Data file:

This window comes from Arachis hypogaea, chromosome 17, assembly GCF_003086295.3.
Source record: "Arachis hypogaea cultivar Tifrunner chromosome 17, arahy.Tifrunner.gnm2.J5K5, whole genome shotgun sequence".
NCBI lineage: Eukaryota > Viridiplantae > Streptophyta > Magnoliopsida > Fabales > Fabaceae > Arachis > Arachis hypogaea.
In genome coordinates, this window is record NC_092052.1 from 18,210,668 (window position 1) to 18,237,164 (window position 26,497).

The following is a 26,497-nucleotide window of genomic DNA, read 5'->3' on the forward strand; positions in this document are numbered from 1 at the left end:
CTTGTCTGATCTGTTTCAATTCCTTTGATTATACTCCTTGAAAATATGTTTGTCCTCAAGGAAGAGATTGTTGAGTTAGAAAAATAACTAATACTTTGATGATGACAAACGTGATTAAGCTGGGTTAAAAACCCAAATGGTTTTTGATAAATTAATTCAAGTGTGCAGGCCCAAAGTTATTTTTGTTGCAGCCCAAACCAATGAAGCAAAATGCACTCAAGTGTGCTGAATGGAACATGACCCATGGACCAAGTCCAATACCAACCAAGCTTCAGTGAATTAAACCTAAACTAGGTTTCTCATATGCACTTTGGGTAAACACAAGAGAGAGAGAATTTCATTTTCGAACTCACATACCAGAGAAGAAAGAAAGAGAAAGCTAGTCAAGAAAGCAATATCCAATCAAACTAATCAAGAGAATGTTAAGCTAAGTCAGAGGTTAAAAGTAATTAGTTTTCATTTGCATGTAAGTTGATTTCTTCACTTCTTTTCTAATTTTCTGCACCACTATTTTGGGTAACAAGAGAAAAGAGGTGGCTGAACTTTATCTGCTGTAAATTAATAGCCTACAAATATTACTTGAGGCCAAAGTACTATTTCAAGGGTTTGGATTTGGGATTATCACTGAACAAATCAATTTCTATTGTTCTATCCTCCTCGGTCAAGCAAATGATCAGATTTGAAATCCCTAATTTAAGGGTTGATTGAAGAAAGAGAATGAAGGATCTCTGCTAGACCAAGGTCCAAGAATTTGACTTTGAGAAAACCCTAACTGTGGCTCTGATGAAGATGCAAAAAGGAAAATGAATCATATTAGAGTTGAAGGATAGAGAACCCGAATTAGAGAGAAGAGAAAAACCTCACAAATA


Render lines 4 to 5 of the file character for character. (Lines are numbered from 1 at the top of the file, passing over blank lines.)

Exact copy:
In genome coordinates, this window is record NC_092052.1 from 18,210,668 (window position 1) to 18,237,164 (window position 26,497).

The following is a 26,497-nucleotide window of genomic DNA, read 5'->3' on the forward strand; positions in this document are numbered from 1 at the left end: